Personal online security
It is now almost impossible to avoid having to administer at least part of your life online - and to be honest, why wouldn’t you want to?
The rise of connected devices, apps, and websites, coupled with ‘one click’ payment and authorisation services make things convenient, easy, and quick. But we are all far too aware that this increased convenience comes at a potential price.
The risks, challenges, and concerns of being increasingly online are well known; but what can you do to minimise your chances of becoming a victim of online fraud?
Cybercriminals, hackers, scam artists, and fraudsters are becoming more sophisticated and, frankly, clever in the way that they attack.
So when it comes to minimising your chances of falling victim to online criminals, here are ATN Partnerships' Top 10 Tips:
Use a password vault
We all know that we should never re-use a password for more than one account. It is a basic rule - but the mechanics of doing so can be challenging. Password Vaults have been around for several years and essentially create highly complex passwords for all your accounts and then store them for you - meaning you only ever need to remember one ‘master password’.
Examples of Password Vaults are Dashlane, Nordpass, and Keeper.
Know if your email has been exposed
You need to know if your email address has been exposed in a data breach. Have I Been Pwned is highly rated by the BBC and Which? and is a free service that allows you to see if your email has been compromised, when, and how.
Remember it’s a jigsaw
Criminals are not looking to harvest all of your personal information and log-ins in one go. If they can obtain your email address today and your date of birth tomorrow, that works just fine for them. Every time you are compromised it completes a bit more of the overall puzzle.
And the same criminal network doesn’t need to hit you twice - they usually sell each piece of the puzzle online and buy the pieces they are missing.
Subscribe to a credit-checking service
Criminals look to obtain your credentials for financial gain and one of the first flags that something is wrong may be movement in your credit score. Services such as Experian and Credit Karma will provide immediate alerts if a credit search (soft or hard) is made in your name or if credit is taken out - they also provide monthly reports on all activity on your credit file.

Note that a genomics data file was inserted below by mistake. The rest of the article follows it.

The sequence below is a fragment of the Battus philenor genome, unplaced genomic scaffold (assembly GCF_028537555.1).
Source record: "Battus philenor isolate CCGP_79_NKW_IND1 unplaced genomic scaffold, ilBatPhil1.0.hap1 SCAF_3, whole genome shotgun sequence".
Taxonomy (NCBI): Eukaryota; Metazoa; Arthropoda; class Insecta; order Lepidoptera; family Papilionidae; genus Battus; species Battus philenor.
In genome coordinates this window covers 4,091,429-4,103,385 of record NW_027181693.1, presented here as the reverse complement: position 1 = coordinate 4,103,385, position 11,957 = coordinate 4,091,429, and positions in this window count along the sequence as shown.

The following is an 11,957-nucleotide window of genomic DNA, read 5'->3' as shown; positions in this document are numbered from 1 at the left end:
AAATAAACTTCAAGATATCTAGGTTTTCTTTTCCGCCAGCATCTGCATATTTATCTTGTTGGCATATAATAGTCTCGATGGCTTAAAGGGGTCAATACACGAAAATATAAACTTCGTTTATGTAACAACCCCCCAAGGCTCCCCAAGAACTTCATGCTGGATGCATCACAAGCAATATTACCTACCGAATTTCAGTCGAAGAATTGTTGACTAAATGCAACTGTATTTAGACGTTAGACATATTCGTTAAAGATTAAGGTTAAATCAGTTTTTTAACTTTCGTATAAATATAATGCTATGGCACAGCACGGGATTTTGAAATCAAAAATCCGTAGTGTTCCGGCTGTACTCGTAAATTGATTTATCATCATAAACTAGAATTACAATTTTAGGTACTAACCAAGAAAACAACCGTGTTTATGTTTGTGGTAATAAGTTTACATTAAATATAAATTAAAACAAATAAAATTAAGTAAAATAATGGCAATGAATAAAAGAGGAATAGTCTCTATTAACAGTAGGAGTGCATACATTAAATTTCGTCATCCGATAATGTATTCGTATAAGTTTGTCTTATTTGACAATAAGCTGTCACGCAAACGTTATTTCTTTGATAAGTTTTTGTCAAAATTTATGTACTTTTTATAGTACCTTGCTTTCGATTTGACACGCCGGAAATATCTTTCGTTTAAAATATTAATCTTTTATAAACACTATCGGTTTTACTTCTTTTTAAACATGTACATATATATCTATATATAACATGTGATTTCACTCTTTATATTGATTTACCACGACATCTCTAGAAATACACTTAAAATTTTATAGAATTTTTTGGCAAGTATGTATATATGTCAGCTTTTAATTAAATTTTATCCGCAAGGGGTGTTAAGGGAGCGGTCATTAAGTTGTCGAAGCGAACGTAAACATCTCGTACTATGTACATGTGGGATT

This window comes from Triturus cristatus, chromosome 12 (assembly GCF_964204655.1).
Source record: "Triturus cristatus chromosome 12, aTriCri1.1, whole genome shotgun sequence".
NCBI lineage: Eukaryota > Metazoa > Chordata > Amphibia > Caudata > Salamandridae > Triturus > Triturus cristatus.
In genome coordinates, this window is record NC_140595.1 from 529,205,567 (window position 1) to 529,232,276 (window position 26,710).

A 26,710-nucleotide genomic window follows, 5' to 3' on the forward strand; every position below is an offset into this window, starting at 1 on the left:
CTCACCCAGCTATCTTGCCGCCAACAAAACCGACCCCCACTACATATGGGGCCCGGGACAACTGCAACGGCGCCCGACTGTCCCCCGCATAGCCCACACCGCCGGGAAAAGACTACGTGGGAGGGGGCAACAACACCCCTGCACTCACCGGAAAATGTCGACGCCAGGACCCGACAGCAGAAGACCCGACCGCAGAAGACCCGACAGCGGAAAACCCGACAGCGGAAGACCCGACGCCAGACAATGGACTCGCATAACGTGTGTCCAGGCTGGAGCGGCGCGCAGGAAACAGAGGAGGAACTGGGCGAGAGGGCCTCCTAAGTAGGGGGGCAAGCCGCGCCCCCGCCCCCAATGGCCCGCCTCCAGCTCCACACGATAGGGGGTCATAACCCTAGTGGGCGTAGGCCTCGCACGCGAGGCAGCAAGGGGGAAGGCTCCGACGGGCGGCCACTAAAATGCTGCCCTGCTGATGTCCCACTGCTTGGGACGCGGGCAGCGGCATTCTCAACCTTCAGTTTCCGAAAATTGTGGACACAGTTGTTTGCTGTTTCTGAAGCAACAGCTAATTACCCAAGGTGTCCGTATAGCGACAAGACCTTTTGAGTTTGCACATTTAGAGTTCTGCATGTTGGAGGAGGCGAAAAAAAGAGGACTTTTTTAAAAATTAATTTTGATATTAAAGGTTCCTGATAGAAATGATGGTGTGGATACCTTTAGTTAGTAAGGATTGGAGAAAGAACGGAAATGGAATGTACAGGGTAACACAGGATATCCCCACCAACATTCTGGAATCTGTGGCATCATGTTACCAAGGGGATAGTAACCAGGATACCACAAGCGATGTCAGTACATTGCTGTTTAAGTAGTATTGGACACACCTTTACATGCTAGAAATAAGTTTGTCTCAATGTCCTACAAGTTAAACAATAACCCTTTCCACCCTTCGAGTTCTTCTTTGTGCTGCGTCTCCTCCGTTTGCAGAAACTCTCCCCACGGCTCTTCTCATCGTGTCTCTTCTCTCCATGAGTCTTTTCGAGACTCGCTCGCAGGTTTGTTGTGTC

Use a false date of birth or name
Some websites that you use will ask for information such as your date of birth or name, even though it is not really necessary - your bank needs to know your actual date of birth, but social media platforms, online games, food delivery services, and email providers will accept any date of birth.
So if their platform is hacked, the information harvested is incorrect.
Updates are released for various reasons, but one major one is to fix security flaws. The famed WannaCry attack simply exploited organisations that had failed to install recent updates that had been released by Microsoft - the attack happened in May exploiting a security flaw that had been fixed in the March update.
Most devices can now be set to auto-update at a convenient time so there really is no excuse.
Don’t use USB flash drives
With cloud technology, data sticks or flash drives should be largely obsolete. They offer a great opportunity to introduce malware onto your computer and there have been instances where a flash drive is deliberately dropped in the hope that someone will pick it up and plug it in.
Avoid phishing scams
Phishing scams can be extremely sophisticated and professional. If you have any doubt about an email you have received, then hover your cursor over the sender's email address and see if it looks odd - an email from Amazon will not come from an address that looks ‘odd’, such as ‘email@example.com’.
Also, do not click ‘unsubscribe’ on any suspect emails as this lets the Phisher know that your email is live and monitored.
Understand what you are giving away
Most of the Apps that can be downloaded for mobile devices now have to state what data they collect from you. Check that the data collected makes sense. A travel app collecting your location makes sense, but also collecting your name, email address, and User IDs doesn’t.
Be aware of the latest scams
You don’t need to respect cybercriminals as people, but you do need to respect their professionalism. Trusted websites such as Experian, AGE UK, and SafeWise constantly update their lists of the latest online attacks that may be coming your way.
And remember - ATN Partnership can help with all of the above, including ensuring your business's password protocols and procedures are up to date and appropriate.